al., 2002; Deo et al., 2010; Li and Wong, 2010), no study has demonstrated that this process

affects mineral precipitation or that cell wall nucleation of precipitates can occur.

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In addition to possible cell wall influences on precipitation, bacteria may influence

mineral precipitation by exuding a range of organic molecules. For example, organic molecules

exuded by biofilms widely affect the precipitation of calcite, influencing not only the growth

kinetics, but the morphology as well (Mann et al., 1990: Archibald et al., 1996; McGrath, 2001;

Meldrum and Hyde, 2001; Braissant et al., 2003; Hammes et al., 2003; Tong et al., 2004; Bosak

and Newman, 2005; Dupraz et al., 2009), likely through incorporation effects (Lowenstam and

Weiner, 1989). Studies have also shown that various organic molecules widely affect the

structure and morphology of a range of minerals, including numerous iron oxides (Châtellier et

al., 2001; Châtellier et al., 2004; Larese-Casanova et al., 2010; Perez-Gonzalez et al., 2010),

uranyl phosphate (Macaskie et al., 2000), and silica (Williams, 1984).

In this study, I probed the role of non-metabolizing bacteria in the formation of metal

phosphate minerals from over-saturated solutions. I selected U, Pb, and Ca in order to

investigate metals that exhibit a broad range of binding affinities with phosphorus. In general,

authigenic precipitation of minerals from saturated solutions in bacteria-rich settings is an

important geochemical process in a number of natural and engineered geological systems, so it

is crucial to understand bacterial effects on the precipitation reactions in order to model mass

transport in these systems. For example, the exposure of Fe(II)-bearing anaerobic groundwaters

to oxidizing bacteria-bearing conditions leads to Fe(III)-oxide precipitation and coating of

mineral grains which is ubiquitous in subsurface environments (Schwertmann et al., 1985;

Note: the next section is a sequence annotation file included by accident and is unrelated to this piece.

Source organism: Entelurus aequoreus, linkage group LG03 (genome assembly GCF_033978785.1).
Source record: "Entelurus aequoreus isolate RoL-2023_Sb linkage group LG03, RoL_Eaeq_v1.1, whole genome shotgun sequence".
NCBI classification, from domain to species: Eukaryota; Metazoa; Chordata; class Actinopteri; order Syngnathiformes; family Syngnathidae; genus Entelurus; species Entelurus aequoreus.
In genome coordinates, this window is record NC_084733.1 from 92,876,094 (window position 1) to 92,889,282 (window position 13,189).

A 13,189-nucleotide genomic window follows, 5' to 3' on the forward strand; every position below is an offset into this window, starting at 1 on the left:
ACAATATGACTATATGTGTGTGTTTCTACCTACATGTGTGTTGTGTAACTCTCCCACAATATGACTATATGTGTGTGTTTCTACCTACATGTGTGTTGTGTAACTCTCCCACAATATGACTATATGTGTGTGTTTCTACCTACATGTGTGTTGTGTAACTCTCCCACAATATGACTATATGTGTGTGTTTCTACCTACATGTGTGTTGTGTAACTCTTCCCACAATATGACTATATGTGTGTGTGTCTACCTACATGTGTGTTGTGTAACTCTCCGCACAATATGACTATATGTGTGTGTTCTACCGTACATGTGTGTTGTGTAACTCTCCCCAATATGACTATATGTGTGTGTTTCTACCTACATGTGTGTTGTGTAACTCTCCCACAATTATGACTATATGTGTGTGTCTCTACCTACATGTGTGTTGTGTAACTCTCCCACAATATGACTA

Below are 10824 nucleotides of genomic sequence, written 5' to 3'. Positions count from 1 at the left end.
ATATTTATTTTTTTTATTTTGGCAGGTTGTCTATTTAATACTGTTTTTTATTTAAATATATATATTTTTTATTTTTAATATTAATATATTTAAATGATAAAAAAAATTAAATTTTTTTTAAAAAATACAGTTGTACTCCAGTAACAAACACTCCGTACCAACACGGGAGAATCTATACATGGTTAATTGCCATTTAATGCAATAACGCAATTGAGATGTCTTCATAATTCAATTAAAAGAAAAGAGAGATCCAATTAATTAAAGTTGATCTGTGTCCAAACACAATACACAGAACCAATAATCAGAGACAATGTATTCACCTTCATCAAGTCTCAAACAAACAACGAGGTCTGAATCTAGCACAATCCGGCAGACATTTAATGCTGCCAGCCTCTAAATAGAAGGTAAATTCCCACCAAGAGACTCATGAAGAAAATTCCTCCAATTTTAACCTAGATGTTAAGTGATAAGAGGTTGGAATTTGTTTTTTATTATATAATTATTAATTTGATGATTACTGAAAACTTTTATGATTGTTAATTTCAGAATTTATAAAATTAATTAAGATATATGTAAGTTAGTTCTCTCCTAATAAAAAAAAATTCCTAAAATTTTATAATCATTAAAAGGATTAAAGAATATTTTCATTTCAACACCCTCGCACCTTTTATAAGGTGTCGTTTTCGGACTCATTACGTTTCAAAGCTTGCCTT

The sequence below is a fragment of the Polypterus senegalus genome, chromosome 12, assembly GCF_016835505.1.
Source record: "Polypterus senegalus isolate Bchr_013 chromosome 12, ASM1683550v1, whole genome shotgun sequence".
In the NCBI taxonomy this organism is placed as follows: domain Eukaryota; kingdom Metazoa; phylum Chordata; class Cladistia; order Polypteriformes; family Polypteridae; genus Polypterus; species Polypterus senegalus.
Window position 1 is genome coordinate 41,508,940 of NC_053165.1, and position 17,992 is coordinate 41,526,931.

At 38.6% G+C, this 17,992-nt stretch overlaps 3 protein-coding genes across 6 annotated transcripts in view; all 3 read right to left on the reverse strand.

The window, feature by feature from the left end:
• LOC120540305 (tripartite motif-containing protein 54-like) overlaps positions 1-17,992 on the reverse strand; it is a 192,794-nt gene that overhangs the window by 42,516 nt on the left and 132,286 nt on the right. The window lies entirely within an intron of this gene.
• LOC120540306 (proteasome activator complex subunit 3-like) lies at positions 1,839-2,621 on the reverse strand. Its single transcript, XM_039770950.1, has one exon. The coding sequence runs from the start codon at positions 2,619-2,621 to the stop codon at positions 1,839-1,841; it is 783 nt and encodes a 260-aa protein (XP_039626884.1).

Sullivan and Koppi, 1998). Phosphate systems are of particular interest due to the importance of

P cycles and the low solubilities of many metal-phosphate phases. Reduction of Fe(III)-oxides by

iron-reducing bacteria releases Fe(II) to solution and can lead to the precipitation of vivianite

(Fe3(PO4)2·8H2O), which is a major sink for Fe and for heavy metals in fresh water sedimentary

systems (Taylor and Boult, 2007); anthropogenic contamination of groundwater and soil

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systems can lead to precipitation (or co-precipitation) of heavy metals as oxides and phosphate

phases in these systems (e.g., Kirpichtchikova et al., 2006; Manceau et al., 2007; Terzano et al.,

2007); and remediation strategies such as phosphate amendments rely on precipitation

reactions in bacteria-bearing systems to reduce concentrations of dissolved metals in systems,

such as those contaminated with dissolved U (e.g., Beazley et al., 2007; Martinez et al., 2007;

Wellman et al., 2007; Ndiba et al., 2008) or by acid mine drainage (e.g., Schultze-Lam et al.,

1996). The common denominator between all of these systems is the precipitation of phosphate

and other mineral phases in environments that can be rich in non-metabolizing bacterial cells

and/or bacterial exudates. Though most natural systems may not attain the degrees of

supersaturation investigated in this study, some may, including mid-ocean ridge hydrothermal

systems (Dekov et al., 2010), and groundwater mixing zones where ferrous iron oxidizes and

precipitates as ferric oxide coatings (James and Ferris, 2004).

The objective of this study was to determine if, and under what conditions, the presence

of non-metabolizing bacteria or bacterial exudates can influence precipitation reactions. My

experimental results can be used, therefore, to determine if the mobilities of the precipitating

elements are likely to be markedly different than they would be if the precipitation occurred

without bacteria present.

2.3 Methods

2.3.1 General approach

I measured the nature and extent of metal phosphate precipitation as a function of

aqueous saturation state in systems that contained suspensions of non-metabolizing cells of

either Bacillus subtilis (ATCC 23875) or Shewanella oneidensis MR-1 (ATCC BAA-1096),

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comparing the results to those of abiotic controls. In the experiments, I created a range of over-

saturated solutions by adding various concentrations of P in the form of Na2HPO4 to solutions